Trump budget plan shows how he would reshape nation – CNN News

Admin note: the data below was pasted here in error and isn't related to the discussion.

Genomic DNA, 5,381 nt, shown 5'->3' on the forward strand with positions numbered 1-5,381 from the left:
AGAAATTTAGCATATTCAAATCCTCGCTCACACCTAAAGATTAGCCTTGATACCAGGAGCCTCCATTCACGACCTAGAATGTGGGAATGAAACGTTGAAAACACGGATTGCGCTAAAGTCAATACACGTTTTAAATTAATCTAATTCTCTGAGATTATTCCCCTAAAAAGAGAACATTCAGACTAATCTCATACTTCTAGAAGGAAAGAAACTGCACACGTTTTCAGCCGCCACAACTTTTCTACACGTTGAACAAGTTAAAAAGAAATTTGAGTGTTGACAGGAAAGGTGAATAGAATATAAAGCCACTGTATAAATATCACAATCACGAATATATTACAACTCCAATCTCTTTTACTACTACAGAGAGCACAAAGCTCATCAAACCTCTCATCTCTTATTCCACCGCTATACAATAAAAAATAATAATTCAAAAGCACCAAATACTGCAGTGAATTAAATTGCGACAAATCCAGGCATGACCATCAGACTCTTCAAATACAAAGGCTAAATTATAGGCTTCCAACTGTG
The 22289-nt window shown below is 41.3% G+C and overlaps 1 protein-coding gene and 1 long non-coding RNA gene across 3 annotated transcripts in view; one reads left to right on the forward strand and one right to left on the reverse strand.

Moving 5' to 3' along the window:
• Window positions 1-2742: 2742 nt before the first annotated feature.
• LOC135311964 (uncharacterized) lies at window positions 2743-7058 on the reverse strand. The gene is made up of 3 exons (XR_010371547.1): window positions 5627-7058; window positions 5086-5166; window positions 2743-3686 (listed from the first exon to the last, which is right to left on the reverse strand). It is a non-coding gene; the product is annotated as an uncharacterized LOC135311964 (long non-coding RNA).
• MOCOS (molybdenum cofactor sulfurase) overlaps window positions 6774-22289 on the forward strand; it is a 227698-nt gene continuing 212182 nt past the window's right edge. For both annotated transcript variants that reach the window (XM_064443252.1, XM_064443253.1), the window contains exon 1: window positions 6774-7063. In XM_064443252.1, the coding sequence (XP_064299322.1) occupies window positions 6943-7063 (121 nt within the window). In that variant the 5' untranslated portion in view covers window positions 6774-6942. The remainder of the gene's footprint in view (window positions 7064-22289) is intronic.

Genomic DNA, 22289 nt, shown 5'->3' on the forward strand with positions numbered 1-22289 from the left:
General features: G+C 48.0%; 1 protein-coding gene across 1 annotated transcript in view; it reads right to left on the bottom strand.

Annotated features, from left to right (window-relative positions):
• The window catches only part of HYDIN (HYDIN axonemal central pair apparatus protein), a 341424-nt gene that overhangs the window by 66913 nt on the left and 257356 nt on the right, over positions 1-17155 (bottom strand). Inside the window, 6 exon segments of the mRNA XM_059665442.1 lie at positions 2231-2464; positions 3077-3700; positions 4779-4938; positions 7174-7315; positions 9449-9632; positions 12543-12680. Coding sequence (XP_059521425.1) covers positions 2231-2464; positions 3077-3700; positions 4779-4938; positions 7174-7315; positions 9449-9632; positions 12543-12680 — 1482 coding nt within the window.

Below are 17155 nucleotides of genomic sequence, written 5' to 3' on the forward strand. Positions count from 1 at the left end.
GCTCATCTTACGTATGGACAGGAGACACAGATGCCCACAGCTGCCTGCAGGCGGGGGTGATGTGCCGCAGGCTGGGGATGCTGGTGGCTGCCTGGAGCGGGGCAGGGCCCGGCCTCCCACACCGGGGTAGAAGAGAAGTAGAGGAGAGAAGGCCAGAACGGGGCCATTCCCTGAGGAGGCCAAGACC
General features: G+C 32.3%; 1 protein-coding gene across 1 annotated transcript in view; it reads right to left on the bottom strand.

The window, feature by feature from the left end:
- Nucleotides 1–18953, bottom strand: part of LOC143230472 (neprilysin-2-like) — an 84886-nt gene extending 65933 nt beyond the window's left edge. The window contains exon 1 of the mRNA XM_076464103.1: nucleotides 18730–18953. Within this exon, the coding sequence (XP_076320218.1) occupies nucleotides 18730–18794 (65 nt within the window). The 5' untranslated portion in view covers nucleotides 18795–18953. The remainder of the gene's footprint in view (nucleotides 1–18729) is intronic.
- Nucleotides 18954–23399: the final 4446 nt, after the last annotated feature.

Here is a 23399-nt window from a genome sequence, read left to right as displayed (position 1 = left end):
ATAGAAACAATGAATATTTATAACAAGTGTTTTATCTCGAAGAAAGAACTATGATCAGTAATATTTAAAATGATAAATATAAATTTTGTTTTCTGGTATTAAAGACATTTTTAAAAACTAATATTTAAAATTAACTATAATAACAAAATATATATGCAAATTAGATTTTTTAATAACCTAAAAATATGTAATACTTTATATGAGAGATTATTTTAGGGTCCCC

An early glimpse at President Donald Trump's first budget proposal offers the clearest blueprint yet of how he plans to remake the nation. The plan envisages a 10% hike in military spending to be paid for by sharp cuts in other government departments, with the State Department and the Environmental Protection Agency each bracing for a particularly painful hit. If enacted, the plan would involve a radical domestic reshaping of the federal government paired with a shift in the posture of American diplomacy around the world. It is an approach that flows directly from the rhetoric and positions adopted by Trump on the campaign trail playing to his grass-roots supporters' deep distrust of Washington and his &'8220;America First&'8221; political creed. &'8220;This is a landmark event, a message to the world, in these dangerous times, of American strength, security and resolve,&'8221; Trump said Monday. The budget plan comes at a time when the administration is making strenuous efforts to flesh out the ideological and political foundations on which the new GOP White House is built. Top officials, including the President, previewed a strident change of political direction at the Conservative Political Action Conference (CPAC) last week, and Trump will intensify the effort with his first address to a joint session of Congress on Tuesday night &'8212; a crucial moment for the new administration. But the controversial nature of Trump's emerging budget &'8212; always a magnet for partisan opposition &'8212; guarantees a fight that will test the White House's capacity to corral lawmakers and shape public opinion. It also demonstrates a desire to boost military might and de-emphasize diplomatic reductions that will reverberate in foreign capitals of friends and foes alike. Already, a cadre of retired generals and admirals has warned that cutting State Department funding on diplomacy and development would make America less safe. Democrats say they will use every tool at their disposal, which includes the power of the filibuster in the Senate, to block Trump's plans. The President could also face resistance from Republican budget hawks in Congress. Defense hawks, meanwhile, are arguing that the $54 billion dollar hike in defense spending is not enough after years of budget sequestration that capped military funding. It is not yet clear exactly where the cuts will come from. Monday's announcement involved top-line numbers from the 2018 budget sent to government agencies that must now work out how to adjust their spending. Any budget issued by the White House is merely an opening bid, and many soon become worthless documents once Congress, with its competing demands on the public purse, gets to work. Democrats, who could try to frustrate Trump by refusing to lift caps on defense spending by wielding the Senate filibuster, sensed a political opportunity to undercut Trump's appeal to working-class voters as they try to rebuild their party's support ahead of midterm elections next year. &'8220;The budget proposal is a reflection of where the President is at and who he is (and) what today's hard-right Republican party &'8212; which has done this budget through its Cabinet &'8212; believes in,&'8221; said Democratic Senate Minority Leader Chuck Schumer. &'8220;Which is relieve the burdens on the wealthy and special interests, whether they be coal companies or financiers, and put the burden on the middle class.&'8221; But Trump styles himself as a shrewd negotiator steeped in the give-and-take of real estate transactions and is known for making the kinds of bold opening gambits that the budget announcement on Monday represents. The proposals were also formulated directly from the fiery speeches of the President's campaign, which underpinned his belief that he has a mandate for radical change and might make any compromise harder. &'8220;When you see these reductions, you'll be able to tie it back to a speech the President gave, or something the President had said previously,&'8221; Trump's budget director, Mick Mulvaney, told reporters on Monday. &'8220;We are taking his words and turning them into policies and dollars.&'8221; The goals are consistent with the theory of Trumpism laid out by the President's political adviser, Steve Bannon, at CPAC last week, which included a push to &'8220;deconstruct the administrative state.&'8221; Indeed, the budget would remold the federal government by paring back programs introduced by the Obama administration &'8212; for example, EPA regulations on the fossil fuels industry &'8212; and other agency reductions. In practice, according to Mulvaney, that involves a sweeping reset of political priorities. &'8220;It is a true 'America first' budget,&'8221; said Mulvaney. &'8220;It will show the President is keeping his promises and doing exactly what he said he was going to do when he ran for office. It prioritized rebuilding the military, including restoring our nuclear capabilities, protecting the nation and securing the border, enforcing the laws currently on the books, taking care of vets and increasing school choice.&'8221; Still, with Trump vowing not to touch popular non-discretionary spending targets like Medicare and Social Security, his budget team faces a tortuous task in wringing out savings at agencies while preserving room for Trump's promised big tax cuts. Every dollar that is cut from discretionary spending could affect other popular and vital programs, including transportation, conservation, agriculture and commerce &'8212; all of which have powerful lobbies ready to go into battle for their funding. And Trump does not want to tighten the national belt everywhere. For instance, he is proposing spending billions of dollars on his pet project of a southern border wall, though he has promised [&'].....»»